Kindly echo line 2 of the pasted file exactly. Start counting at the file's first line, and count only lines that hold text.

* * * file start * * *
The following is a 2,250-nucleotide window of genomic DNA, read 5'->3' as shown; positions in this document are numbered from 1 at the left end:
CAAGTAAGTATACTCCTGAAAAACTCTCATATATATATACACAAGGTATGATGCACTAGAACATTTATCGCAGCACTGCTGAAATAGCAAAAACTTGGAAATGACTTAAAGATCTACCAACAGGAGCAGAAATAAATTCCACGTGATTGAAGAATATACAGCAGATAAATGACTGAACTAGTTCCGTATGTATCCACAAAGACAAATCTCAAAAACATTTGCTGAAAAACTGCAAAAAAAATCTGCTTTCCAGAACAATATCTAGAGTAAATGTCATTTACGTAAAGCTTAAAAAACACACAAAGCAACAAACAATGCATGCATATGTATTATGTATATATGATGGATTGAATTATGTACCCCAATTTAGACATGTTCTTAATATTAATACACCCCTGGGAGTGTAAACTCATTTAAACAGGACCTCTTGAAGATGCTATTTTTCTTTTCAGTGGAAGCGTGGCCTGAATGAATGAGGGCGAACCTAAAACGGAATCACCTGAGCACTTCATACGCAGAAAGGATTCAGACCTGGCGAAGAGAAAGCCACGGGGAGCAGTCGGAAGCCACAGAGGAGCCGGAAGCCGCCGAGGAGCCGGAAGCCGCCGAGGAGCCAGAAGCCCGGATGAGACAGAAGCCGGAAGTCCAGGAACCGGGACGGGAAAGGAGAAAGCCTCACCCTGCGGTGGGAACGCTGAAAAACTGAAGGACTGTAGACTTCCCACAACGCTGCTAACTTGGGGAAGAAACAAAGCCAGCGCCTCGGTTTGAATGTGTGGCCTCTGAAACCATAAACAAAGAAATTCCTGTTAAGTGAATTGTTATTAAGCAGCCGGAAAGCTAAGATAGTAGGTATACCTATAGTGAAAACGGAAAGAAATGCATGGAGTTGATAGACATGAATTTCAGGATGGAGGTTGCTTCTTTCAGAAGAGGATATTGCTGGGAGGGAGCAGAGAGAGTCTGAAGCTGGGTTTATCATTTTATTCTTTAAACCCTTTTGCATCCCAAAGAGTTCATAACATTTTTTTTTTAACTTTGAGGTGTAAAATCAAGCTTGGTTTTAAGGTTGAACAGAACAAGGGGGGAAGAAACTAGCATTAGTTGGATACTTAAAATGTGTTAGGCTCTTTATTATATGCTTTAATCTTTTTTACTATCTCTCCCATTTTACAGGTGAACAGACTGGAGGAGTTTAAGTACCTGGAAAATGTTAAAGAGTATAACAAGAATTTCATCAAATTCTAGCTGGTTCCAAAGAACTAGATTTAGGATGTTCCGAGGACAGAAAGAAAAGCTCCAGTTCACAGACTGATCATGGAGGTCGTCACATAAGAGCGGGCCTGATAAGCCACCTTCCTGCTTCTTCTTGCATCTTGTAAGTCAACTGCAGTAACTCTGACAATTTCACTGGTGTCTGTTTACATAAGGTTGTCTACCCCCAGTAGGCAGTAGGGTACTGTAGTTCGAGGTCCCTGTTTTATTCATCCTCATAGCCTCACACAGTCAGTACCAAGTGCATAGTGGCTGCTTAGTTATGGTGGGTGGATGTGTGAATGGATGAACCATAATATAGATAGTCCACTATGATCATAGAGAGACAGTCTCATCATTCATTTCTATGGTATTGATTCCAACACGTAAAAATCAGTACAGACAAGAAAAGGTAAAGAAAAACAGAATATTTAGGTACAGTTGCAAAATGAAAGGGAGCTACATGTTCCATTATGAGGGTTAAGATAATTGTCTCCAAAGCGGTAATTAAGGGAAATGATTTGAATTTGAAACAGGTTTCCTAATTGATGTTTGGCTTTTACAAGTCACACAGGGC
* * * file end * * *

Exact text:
CAAGTAAGTATACTCCTGAAAAACTCTCATATATATATACACAAGGTATGATGCACTAGAACATTTATCGCAGCACTGCTGAAATAGCAAAAACTTGGAAATGACTTAAAGATCTACCAACAGGAGCAGAAATAAATTCCACGTGATTGAAGAATATACAGCAGATAAATGACTGAACTAGTTCCGTATGTATCCACAAAGACAAATCTCAAAAACATTTGCTGAAAAACTGCAAAAAAAATCTGCTTTCCAGAACAATATCTAGAGTAAATGTCATTTACGTAAAGCTTAAAAAACACACAAAGCAACAAACAATGCATGCATATGTATTATGTATATATGATGGATTGAATTATGTACCCCAATTTAGACATGTTCTTAATATTAATACACCCCTGGGAGTGTAAACTCATTTAAACAGGACCTCTTGAAGATGCTATTTTTCTTTTCAGTGGAAGCGTGGCCTGAATGAATGAGGGCGAACCTAAAACGGAATCACCTGAGCACTTCATACGCAGAAAGGATTCAGACCTGGCGAAGAGAAAGCCACGGGGAGCAGTCGGAAGCCACAGAGGAGCCGGAAGCCGCCGAGGAGCCGGAAGCCGCCGAGGAGCCAGAAGCCCGGATGAGACAGAAGCCGGAAGTCCAGGAACCGGGACGGGAAAGGAGAAAGCCTCACCCTGCGGTGGGAACGCTGAAAAACTGAAGGACTGTAGACTTCCCACAACGCTGCTAACTTGGGGAAGAAACAAAGCCAGCGCCTCGGTTTGAATGTGTGGCCTCTGAAACCATAAACAAAGAAATTCCTGTTAAGTGAATTGTTATTAAGCAGCCGGAAAGCTAAGATAGTAGGTATACCTATAGTGAAAACGGAAAGAAATGCATGGAGTTGATAGACATGAATTTCAGGATGGAGGTTGCTTCTTTCAGAAGAGGATATTGCTGGGAGGGAGCAGAGAGAGTCTGAAGCTGGGTTTATCATTTTATTCTTTAAACCCTTTTGCATCCCAAAGAGTTCATAACATTTTTTTTTTAACTTTGAGGTGTAAAATCAAGCTTGGTTTTAAGGTTGAACAGAACAAGGGGGGAAGAAACTAGCATTAGTTGGATACTTAAAATGTGTTAGGCTCTTTATTATATGCTTTAATCTTTTTTACTATCTCTCCCATTTTACAGGTGAACAGACTGGAGGAGTTTAAGTACCTGGAAAATGTTAAAGAGTATAACAAGAATTTCATCAAATTCTAGCTGGTTCCAAAGAACTAGATTTAGGATGTTCCGAGGACAGAAAGAAAAGCTCCAGTTCACAGACTGATCATGGAGGTCGTCACATAAGAGCGGGCCTGATAAGCCACCTTCCTGCTTCTTCTTGCATCTTGTAAGTCAACTGCAGTAACTCTGACAATTTCACTGGTGTCTGTTTACATAAGGTTGTCTACCCCCAGTAGGCAGTAGGGTACTGTAGTTCGAGGTCCCTGTTTTATTCATCCTCATAGCCTCACACAGTCAGTACCAAGTGCATAGTGGCTGCTTAGTTATGGTGGGTGGATGTGTGAATGGATGAACCATAATATAGATAGTCCACTATGATCATAGAGAGACAGTCTCATCATTCATTTCTATGGTATTGATTCCAACACGTAAAAATCAGTACAGACAAGAAAAGGTAAAGAAAAACAGAATATTTAGGTACAGTTGCAAAATGAAAGGGAGCTACATGTTCCATTATGAGGGTTAAGATAATTGTCTCCAAAGCGGTAATTAAGGGAAATGATTTGAATTTGAAACAGGTTTCCTAATTGATGTTTGGCTTTTACAAGTCACACAGGGC